Alice Fleerackers, Science in Society editor
I remember the horror of walking on stage, my palms sweating, to greet the audience. “What if I forget my lines?” I wondered. “Why did I ever sign up for this?”
But by the end of my eight-minute story, my clenched teeth had relaxed into a confident smile. I left the venue excited and energized. I was hooked on science storytelling.
It turns out that I’m not alone. Science storytelling has taken off in the last few years, in Canada and internationally. From live storytelling events, like BODIES, to science podcasts, like Quirks and Quarks and Science for the People, countless communicators are using narratives – that is, presenting information as a series of events – to share scientific insights with new audiences. Even better, a growing body of research suggests that science storytelling has powerful benefits for scientists and their audiences.
1. Engage and inspire
For scientists, storytelling can be an effective way to bring their research to life and engage audiences outside of their discipline. That’s because narratives transport audiences into a highly absorbed, pleasurable state – one that resembles flow, the so-called “ultimate” psychological experience. Told well, stories can be so engrossing that audiences lose track of time, oblivious to what is happening around them.
2. Improve learning
But stories aren’t just engaging; they’re also a great way to share information. Psychologists like Arthur Graesser, Brent Olde, and Bianca Klettke have shown that narratives are easier to understand and remember than other forms of communication. Stories, they explain, more closely resemble our daily experiences than explanatory or argumentative-style texts. We think in scenes and episodes, not theses and hypotheses. That means we find it easier to learn from stories too.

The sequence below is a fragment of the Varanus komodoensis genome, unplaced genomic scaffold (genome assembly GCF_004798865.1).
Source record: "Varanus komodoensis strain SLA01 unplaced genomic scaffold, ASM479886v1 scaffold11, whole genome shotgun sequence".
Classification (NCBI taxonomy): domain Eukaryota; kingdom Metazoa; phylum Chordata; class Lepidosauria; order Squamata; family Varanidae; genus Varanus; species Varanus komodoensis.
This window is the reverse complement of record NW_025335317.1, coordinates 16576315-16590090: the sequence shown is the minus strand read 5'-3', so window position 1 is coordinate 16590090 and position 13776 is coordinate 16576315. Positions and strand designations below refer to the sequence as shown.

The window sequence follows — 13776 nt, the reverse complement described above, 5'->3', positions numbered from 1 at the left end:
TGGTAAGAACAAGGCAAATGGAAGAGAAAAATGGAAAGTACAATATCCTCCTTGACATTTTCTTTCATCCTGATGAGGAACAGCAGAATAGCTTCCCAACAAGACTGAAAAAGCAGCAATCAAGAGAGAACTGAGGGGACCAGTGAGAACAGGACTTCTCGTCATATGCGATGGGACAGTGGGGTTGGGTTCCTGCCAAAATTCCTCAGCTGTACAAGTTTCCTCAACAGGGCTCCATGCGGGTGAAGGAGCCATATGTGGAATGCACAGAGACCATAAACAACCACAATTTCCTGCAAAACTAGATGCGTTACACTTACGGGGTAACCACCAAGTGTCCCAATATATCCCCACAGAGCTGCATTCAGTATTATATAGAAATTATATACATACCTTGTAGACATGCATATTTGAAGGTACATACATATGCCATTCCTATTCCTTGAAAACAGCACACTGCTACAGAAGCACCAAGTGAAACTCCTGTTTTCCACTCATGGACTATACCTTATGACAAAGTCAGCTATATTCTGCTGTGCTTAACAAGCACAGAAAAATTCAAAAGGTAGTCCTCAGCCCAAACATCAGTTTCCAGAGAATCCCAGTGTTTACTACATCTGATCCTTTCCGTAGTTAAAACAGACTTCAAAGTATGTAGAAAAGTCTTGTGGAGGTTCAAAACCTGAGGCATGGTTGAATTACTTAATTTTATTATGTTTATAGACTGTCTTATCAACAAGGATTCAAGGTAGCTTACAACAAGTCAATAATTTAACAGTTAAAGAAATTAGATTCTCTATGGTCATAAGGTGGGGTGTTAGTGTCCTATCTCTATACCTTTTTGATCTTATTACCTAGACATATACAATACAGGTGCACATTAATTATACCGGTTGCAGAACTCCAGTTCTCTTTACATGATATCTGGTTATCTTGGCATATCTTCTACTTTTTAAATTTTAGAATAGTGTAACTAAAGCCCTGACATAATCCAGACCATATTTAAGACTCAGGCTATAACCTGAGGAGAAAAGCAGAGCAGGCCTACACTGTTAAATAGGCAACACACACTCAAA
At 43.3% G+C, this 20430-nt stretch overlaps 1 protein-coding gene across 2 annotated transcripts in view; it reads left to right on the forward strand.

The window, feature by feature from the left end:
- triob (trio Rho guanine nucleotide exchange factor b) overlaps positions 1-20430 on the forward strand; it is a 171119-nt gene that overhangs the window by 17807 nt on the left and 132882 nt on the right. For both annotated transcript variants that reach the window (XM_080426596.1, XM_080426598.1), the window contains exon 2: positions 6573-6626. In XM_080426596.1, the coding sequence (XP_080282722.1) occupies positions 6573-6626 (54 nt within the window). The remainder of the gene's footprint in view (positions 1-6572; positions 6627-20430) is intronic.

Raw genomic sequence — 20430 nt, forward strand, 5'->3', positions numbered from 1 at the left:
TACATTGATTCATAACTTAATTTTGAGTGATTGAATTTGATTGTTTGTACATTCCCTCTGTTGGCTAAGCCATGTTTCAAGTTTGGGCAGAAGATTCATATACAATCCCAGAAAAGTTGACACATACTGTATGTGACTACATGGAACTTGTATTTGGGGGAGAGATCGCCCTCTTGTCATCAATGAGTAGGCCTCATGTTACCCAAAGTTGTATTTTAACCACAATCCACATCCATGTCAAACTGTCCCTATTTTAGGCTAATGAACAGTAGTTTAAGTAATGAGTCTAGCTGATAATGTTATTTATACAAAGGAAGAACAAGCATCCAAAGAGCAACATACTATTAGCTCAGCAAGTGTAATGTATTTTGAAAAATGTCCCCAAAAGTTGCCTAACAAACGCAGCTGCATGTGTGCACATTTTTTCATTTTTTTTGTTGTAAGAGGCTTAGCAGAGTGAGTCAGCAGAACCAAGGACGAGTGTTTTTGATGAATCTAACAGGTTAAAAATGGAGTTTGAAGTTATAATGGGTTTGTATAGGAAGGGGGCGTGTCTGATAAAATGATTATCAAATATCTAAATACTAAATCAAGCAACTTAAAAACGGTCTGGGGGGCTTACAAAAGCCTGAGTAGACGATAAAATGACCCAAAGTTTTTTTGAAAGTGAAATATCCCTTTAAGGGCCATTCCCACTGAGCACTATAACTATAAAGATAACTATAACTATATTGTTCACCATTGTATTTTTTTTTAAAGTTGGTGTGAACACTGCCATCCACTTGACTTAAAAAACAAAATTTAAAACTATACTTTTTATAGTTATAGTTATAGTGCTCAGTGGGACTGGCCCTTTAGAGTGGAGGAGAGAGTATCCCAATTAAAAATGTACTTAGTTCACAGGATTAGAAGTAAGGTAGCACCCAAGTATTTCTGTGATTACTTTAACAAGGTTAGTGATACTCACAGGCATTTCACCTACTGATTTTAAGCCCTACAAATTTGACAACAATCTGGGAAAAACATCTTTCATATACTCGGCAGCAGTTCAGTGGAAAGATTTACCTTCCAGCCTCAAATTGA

3. Persuade “resistant” audiences
“Narratives are intrinsically persuasive,” writes communication scholar Michael Dahlstrom. “In fact, accepted narratives are trusted so much that individuals rarely allow evidence to contradict the narrative; the evidence is altered to fit their narratives.” There’s tons of research backing this up. Stories have been used to shift audiences’ opinions on everything from vaccines to HIV. In a time when almost half of Canadians believe the science behind climate change is unclear, a bit of storytelling could go a long way.
4. Get cited!
In addition to benefiting audiences, storytelling also has an upside for scientists professionally. A 2016 study found that journal articles about climate change with more story-like abstracts were cited more often than those without them. Similarly, researchers Benjamin Freeling, Zoë A. Doubleday, and Sean D. Connell found that “writing with the reader in mind” – that is, using creativity, clarity, and a narrative structure – can help boost citation counts.
5. Reach a broader audience
Finally, evidence suggests that using a bit of storytelling when speaking with the media could help increase scientists’ chances of getting news coverage. Of course, there are tonnes of other factors that journalists consider when deciding whether or not to cover a science story. Are the findings surprising in some way? Is there some mystery, adventure, or controversy involved? But, for many science writers, the presence of a narrative element can be a major factor in deciding whether or not to take on the story.
So what are you waiting for? It’s time to tell your story!